Thursday, March 5, 2015

Evergreen Washelli Doughboy

3/5/15 various inks, Caran d'Ache Museum water-
soluble colored pencils, Canson XL 140 lb. paper
Isn’t it strange how you can pass the same place regularly, yet never really see it? I drive by Evergreen Washelli Memorial Park on Aurora Avenue North several times a week, yet I had never noticed the huge columbarium at the top of its eastside slope. When it caught my eye early this morning, I decided to return this afternoon when it would be warmer and finally explore the grounds.

Not only did I find the columbarium that I’d spotted from the street; I also discovered several more statues and a large area of military markers. Although my intention had been to sketch the columbarium, I was more captivated by the Doughboy statue.

Designed by Seattle sculptor Alonzo Victor Lewis in 1921, the bronze statue has a colorful and somewhat controversial history. For example, the soldier was originally carrying German helmets presumably taken from dead Germans, which raised protests. It’s been moved several times and even modified a couple times, finally landing at its current Washelli location in 1998. Until I Googled its background after sketching it, I didn’t realize that the base of the statue is a columbarium itself for the cremated remains of veterans and their spouses.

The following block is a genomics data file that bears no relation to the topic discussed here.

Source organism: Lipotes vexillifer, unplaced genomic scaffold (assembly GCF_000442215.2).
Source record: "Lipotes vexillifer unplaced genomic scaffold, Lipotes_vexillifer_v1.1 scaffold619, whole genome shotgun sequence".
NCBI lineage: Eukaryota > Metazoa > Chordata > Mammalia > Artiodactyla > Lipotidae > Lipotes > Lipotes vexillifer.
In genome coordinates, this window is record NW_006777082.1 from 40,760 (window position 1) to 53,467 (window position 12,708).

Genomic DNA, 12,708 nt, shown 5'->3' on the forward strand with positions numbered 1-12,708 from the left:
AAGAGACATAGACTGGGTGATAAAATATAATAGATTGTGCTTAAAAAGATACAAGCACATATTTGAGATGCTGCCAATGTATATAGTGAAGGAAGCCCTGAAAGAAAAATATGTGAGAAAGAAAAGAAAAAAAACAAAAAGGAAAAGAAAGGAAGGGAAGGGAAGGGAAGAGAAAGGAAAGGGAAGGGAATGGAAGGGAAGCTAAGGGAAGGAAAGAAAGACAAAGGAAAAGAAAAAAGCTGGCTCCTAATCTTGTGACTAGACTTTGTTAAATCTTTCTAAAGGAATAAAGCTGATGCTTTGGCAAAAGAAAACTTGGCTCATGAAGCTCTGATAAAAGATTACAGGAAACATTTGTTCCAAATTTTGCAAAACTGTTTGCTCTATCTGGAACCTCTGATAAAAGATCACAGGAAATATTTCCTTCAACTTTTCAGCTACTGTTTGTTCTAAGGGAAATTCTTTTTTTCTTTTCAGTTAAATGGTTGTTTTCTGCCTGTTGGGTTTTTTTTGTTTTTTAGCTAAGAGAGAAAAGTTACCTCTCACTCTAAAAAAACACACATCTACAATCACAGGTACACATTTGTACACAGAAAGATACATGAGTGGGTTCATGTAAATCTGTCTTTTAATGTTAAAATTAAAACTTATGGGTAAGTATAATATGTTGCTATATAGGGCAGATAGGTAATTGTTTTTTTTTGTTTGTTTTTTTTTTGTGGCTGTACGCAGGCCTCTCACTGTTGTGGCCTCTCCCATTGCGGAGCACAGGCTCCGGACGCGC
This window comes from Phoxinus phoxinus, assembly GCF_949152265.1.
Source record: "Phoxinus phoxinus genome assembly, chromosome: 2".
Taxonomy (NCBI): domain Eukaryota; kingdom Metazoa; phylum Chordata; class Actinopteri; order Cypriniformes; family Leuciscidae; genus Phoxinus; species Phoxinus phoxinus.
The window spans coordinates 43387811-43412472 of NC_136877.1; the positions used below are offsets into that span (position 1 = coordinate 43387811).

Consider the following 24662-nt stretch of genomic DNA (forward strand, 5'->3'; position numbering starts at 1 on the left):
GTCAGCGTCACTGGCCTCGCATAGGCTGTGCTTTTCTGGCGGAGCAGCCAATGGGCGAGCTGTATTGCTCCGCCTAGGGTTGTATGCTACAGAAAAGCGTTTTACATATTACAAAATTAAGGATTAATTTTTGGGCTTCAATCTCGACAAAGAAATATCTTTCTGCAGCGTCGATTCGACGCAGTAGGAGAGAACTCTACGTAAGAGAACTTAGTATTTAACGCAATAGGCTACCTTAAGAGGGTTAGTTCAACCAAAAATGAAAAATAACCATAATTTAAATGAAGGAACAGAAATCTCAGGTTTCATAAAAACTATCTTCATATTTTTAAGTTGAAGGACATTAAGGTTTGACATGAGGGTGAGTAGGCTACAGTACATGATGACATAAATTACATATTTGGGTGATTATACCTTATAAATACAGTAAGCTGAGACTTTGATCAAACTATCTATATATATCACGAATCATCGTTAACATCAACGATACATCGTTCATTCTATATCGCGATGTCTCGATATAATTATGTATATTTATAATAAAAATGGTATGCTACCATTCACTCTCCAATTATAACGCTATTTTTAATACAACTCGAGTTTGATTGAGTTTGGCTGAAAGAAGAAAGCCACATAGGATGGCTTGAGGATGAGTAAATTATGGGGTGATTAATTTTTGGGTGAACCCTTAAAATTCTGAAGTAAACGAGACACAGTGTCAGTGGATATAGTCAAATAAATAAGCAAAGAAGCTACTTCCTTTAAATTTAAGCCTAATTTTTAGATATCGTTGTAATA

Here’s a bit of the artist’s intention: “Working mainly from his modest studio on Eastlake Avenue, Lewis used three soldiers from Fort Lawton as models and cast his plaster soldier to portray American patriotism, later stating that he envisioned the young soldier as ‘just returning from a victory — mud-covered and with a grim smile on his face.’”

I briefly considered waiting until Memorial Day to sketch this, but that holiday weekend is notoriously rainy and cold in Seattle. Sketch while the sun shines, I say. (And shining, it is! And 59 degrees!)


  1. I like the shadow and light on the statue, Tina. Well done!

  2. Love this and your tree remnants sketch. Statues are everywhere here in Quebec City and I've sketched only a couple of them. I need to do something about that when things warm up. Thanks for the inspiration.

  3. Dear Tina--I thought you might like to see the doughboy in my hometown. The statue was there as long as I can remember but has been moved due to bridge repairs. Until I read the article, I did not know the statue itself needed repairs.

    1. Thanks for sharing the article, Sandra! You'll have to go sketch him when he's back on his feet!


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